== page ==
Maybe we really should look at relaxing child labor laws that hold young teens back from working at fast-food joints, sacking groceries or bussing tables.

Newt Gingrich certainly is pushing the notion, and some of what he has to say has merit. Seriously.

As you may have heard, the Republican presidential hopeful recently created a buzz on the campaign trail by suggesting that we do away with "truly stupid" child labor laws.

Gingrich even argued in another speech for firing "overpaid janitors" in New York City and replacing them with poor schoolchildren.

The earlier that kids start punching the clock, the better -- and that means starting with nine-year-olds, he said.

Gingrich has targeted the Fair Labor Standards Act, which was created in 1938 partly to prevent kids from working in soot-filled factories and sweatshops instead of going to school. The law sets wages, hours worked and safety requirements for minors under age 18 working in a variety of jobs. Under the law, children are generally not allowed to be employed at a business until they turn 14.

Gingrich's comments and subsequent remarks that continue to promote his notion of relaxing child labor laws as a way to fight poverty and high dropout rates have generated predictable and mostly negative feedback. Among opponents' arguments: Kids would be a cheap source of labor for businesses; they would take away jobs from older workers, and they could also get hurt and be less focused at school.

How, they ask, will flooding the job market with youngsters really help families?

I don't know if Gingrich truly believes grade schoolers should be working janitorial jobs or if he has any clear research to support his claims. Perhaps it should be written off as typical election-year bombast from a politician who over the years has had some interesting ideas that stirred the pot.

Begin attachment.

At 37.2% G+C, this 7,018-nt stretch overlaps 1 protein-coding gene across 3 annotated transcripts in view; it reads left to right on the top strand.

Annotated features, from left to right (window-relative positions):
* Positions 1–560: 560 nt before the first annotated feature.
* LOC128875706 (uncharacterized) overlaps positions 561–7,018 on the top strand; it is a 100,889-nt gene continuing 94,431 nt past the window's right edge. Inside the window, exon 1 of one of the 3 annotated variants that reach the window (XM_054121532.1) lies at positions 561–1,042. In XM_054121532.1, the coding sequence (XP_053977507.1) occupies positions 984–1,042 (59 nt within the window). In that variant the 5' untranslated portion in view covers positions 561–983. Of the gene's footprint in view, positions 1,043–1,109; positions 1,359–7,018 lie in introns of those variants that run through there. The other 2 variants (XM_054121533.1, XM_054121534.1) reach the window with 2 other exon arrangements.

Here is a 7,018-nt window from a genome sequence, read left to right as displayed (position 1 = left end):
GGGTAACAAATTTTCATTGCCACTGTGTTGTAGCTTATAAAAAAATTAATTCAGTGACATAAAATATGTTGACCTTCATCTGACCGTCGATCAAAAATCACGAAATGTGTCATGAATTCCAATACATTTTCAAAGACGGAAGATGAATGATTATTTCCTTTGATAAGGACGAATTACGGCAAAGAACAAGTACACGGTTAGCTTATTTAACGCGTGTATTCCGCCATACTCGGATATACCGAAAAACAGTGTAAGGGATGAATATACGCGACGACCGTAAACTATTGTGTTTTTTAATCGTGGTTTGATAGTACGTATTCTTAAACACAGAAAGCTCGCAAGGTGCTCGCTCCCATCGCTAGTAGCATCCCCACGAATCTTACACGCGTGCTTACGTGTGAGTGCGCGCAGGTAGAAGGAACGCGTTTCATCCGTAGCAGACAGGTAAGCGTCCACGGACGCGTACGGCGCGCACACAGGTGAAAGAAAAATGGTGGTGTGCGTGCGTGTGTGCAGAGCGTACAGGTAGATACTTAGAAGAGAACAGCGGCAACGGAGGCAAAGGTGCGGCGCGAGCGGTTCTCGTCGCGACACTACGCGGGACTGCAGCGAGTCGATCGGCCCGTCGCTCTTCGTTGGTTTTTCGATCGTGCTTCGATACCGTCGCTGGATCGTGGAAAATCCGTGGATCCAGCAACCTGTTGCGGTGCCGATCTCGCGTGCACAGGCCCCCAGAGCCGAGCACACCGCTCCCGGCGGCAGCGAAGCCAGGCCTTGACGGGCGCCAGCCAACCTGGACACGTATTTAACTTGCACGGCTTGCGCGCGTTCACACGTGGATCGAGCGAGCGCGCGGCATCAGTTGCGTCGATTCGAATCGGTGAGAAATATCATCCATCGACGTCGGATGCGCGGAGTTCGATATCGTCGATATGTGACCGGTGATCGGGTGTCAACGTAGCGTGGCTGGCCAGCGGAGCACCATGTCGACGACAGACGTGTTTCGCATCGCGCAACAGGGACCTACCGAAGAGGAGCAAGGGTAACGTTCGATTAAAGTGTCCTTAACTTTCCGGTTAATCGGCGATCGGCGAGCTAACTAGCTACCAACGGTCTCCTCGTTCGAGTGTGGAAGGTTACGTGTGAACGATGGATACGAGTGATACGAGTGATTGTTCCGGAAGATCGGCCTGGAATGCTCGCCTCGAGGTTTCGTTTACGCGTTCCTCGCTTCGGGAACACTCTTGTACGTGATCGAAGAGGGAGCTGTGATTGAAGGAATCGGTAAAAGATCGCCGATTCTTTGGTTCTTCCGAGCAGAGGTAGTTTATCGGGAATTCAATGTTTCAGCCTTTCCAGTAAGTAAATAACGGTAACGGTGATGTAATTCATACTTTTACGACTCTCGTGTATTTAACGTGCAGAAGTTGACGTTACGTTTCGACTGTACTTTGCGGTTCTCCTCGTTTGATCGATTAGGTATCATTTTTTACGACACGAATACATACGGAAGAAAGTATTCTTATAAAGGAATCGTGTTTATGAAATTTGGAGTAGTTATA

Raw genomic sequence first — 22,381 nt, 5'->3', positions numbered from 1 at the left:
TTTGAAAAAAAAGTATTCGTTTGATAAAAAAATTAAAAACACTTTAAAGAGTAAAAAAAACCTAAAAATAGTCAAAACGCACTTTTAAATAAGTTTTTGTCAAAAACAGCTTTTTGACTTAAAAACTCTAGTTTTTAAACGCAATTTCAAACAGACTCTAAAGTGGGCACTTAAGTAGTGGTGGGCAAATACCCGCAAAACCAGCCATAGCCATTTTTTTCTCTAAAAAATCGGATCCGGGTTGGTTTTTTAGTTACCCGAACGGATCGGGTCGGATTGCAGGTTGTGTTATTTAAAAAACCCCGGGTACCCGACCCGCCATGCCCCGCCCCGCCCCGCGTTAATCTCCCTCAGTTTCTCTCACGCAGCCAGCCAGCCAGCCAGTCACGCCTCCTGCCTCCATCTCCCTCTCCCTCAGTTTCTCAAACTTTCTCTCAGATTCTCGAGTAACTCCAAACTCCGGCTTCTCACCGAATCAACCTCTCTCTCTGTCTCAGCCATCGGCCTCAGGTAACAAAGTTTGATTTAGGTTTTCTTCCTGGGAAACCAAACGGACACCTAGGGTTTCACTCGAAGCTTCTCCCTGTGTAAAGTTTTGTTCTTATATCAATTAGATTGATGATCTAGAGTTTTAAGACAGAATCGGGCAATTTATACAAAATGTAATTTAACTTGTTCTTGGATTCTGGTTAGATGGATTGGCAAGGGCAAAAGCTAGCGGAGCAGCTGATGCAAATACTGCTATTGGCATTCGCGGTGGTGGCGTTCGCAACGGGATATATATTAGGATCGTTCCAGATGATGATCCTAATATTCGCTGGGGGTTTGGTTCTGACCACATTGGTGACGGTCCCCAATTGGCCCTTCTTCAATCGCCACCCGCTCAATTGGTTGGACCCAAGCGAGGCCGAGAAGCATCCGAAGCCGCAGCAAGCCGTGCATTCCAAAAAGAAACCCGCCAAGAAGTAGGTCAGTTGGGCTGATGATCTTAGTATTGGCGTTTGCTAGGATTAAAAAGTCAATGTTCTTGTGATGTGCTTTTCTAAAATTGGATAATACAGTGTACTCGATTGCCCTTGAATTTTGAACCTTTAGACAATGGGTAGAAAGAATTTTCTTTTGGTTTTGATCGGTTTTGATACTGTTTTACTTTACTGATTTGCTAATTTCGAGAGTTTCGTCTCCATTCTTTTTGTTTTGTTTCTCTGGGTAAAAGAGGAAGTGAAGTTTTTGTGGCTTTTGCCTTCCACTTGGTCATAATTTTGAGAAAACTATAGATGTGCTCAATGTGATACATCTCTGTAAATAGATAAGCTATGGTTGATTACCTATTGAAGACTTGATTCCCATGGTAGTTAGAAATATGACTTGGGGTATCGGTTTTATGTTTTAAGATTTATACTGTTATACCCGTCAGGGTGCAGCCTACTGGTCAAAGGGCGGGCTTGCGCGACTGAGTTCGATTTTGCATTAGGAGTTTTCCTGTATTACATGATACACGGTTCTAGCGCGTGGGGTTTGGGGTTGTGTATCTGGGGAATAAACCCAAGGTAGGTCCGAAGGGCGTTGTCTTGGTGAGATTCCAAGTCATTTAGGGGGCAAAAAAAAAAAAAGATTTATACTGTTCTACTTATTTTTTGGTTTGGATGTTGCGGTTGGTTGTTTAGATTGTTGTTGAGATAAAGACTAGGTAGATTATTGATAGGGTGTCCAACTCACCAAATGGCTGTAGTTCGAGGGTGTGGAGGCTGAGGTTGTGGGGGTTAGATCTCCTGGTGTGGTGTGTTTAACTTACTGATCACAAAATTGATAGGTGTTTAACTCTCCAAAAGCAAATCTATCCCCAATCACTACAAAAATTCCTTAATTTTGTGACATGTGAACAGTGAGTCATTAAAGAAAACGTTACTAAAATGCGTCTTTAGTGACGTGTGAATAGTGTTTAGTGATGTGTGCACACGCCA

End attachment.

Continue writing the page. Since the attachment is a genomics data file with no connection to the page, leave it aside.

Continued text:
Of course, allowing grade school kids to hold down a part-time job is an absurd idea. And I'm not comfortable loosening regulations to allow 12- or 13-year-olds to be employed. Baby-sitting and lawn-mowing jobs provide them a pretty good training ground.

But, I'm all for tweaking some of the federal -- and state -- restrictions that limit hours so more kids ages 14 and up who really want to work or need to work can do so and earn more money.

The money young teens earn could shoulder their expenses when they're out of high school and college bound, or as they try to line up a full-time job and live more independently.

I've also found that somehow my money is always easier for my kids to spend than their own. Of course, I always find it easier to spend my wife's than my own, so that's understandable. So there's a learning opportunity about this notion of delayed gratification when kids make purchases with their own earnings or savings.

Landing a job is not just about the money, but the knowledge gained about the workplace, the importance of being on time and being responsible for performance.

The debate opened up by Gingrich will likely be around for a while on the campaign trail and in state legislatures.

In fact, before Gingrich mentioned the topic, Maine and Wisconsin had already altered their child labor laws.

Wisconsin legislators removed a 26-hour-a-week limit on work for 16- and 17-year-olds. Maine changed its laws to allow teens to work 24 hours a week, though they must clock out by 10:15 p.m.

As Dick Grotton, head of the Maine Restaurant Association, told Bloomberg News: "How come it's OK, even exemplary, for teenagers to spend 40 hours a week in sports, glee club, chorus, debate society or any other select activity sanctioned by the social elite, but if you are a teenager who wants to work or needs to work, there are limits?" Which is another way of saying that kids working is not a bad thing.

(Questions, comments, column ideas? Send an e-mail to srosen(AT)kcstar.com or write to him at The Kansas City Star, 1729 Grand Blvd., Kansas City, MO 64108.)